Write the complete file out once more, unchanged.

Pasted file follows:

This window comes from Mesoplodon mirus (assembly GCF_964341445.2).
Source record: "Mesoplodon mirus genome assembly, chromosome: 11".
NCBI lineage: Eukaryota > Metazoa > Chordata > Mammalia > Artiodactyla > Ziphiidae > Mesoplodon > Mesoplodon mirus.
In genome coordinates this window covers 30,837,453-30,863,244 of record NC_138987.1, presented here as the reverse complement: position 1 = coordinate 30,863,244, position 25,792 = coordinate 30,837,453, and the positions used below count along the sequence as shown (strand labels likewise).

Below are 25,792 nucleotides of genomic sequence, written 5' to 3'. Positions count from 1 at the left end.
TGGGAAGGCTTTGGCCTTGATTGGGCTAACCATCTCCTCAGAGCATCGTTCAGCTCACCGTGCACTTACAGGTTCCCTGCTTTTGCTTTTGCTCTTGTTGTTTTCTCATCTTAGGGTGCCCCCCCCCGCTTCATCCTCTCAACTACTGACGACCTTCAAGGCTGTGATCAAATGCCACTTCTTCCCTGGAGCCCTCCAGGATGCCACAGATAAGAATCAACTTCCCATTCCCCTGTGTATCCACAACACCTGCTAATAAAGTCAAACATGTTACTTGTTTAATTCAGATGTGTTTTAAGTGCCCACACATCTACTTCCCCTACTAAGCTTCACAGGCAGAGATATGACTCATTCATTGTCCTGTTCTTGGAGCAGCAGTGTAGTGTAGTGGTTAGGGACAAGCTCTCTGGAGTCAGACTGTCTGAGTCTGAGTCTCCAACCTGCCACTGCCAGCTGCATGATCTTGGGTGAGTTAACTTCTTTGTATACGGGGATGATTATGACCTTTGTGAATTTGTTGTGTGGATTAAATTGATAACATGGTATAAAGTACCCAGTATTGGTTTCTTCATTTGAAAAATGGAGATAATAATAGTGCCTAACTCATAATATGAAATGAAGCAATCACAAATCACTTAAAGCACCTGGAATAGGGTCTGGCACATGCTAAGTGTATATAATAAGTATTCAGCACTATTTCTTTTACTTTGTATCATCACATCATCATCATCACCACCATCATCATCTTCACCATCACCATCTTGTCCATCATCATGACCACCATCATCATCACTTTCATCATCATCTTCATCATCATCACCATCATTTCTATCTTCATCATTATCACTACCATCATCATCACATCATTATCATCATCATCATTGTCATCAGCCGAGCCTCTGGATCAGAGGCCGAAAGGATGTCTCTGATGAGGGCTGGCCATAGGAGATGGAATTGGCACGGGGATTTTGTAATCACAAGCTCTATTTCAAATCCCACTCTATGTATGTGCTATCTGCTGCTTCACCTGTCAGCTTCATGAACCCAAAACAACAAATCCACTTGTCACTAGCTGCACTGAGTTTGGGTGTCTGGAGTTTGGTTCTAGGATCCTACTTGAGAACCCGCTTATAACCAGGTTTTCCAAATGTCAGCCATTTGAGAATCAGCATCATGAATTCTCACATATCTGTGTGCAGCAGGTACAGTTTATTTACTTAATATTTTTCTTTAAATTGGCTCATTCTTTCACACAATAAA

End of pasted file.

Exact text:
This window comes from Mesoplodon mirus (assembly GCF_964341445.2).
Source record: "Mesoplodon mirus genome assembly, chromosome: 11".
NCBI lineage: Eukaryota > Metazoa > Chordata > Mammalia > Artiodactyla > Ziphiidae > Mesoplodon > Mesoplodon mirus.
In genome coordinates this window covers 30,837,453-30,863,244 of record NC_138987.1, presented here as the reverse complement: position 1 = coordinate 30,863,244, position 25,792 = coordinate 30,837,453, and the positions used below count along the sequence as shown (strand labels likewise).

Below are 25,792 nucleotides of genomic sequence, written 5' to 3'. Positions count from 1 at the left end.
TGGGAAGGCTTTGGCCTTGATTGGGCTAACCATCTCCTCAGAGCATCGTTCAGCTCACCGTGCACTTACAGGTTCCCTGCTTTTGCTTTTGCTCTTGTTGTTTTCTCATCTTAGGGTGCCCCCCCCCGCTTCATCCTCTCAACTACTGACGACCTTCAAGGCTGTGATCAAATGCCACTTCTTCCCTGGAGCCCTCCAGGATGCCACAGATAAGAATCAACTTCCCATTCCCCTGTGTATCCACAACACCTGCTAATAAAGTCAAACATGTTACTTGTTTAATTCAGATGTGTTTTAAGTGCCCACACATCTACTTCCCCTACTAAGCTTCACAGGCAGAGATATGACTCATTCATTGTCCTGTTCTTGGAGCAGCAGTGTAGTGTAGTGGTTAGGGACAAGCTCTCTGGAGTCAGACTGTCTGAGTCTGAGTCTCCAACCTGCCACTGCCAGCTGCATGATCTTGGGTGAGTTAACTTCTTTGTATACGGGGATGATTATGACCTTTGTGAATTTGTTGTGTGGATTAAATTGATAACATGGTATAAAGTACCCAGTATTGGTTTCTTCATTTGAAAAATGGAGATAATAATAGTGCCTAACTCATAATATGAAATGAAGCAATCACAAATCACTTAAAGCACCTGGAATAGGGTCTGGCACATGCTAAGTGTATATAATAAGTATTCAGCACTATTTCTTTTACTTTGTATCATCACATCATCATCATCACCACCATCATCATCTTCACCATCACCATCTTGTCCATCATCATGACCACCATCATCATCACTTTCATCATCATCTTCATCATCATCACCATCATTTCTATCTTCATCATTATCACTACCATCATCATCACATCATTATCATCATCATCATTGTCATCAGCCGAGCCTCTGGATCAGAGGCCGAAAGGATGTCTCTGATGAGGGCTGGCCATAGGAGATGGAATTGGCACGGGGATTTTGTAATCACAAGCTCTATTTCAAATCCCACTCTATGTATGTGCTATCTGCTGCTTCACCTGTCAGCTTCATGAACCCAAAACAACAAATCCACTTGTCACTAGCTGCACTGAGTTTGGGTGTCTGGAGTTTGGTTCTAGGATCCTACTTGAGAACCCGCTTATAACCAGGTTTTCCAAATGTCAGCCATTTGAGAATCAGCATCATGAATTCTCACATATCTGTGTGCAGCAGGTACAGTTTATTTACTTAATATTTTTCTTTAAATTGGCTCATTCTTTCACACAATAAA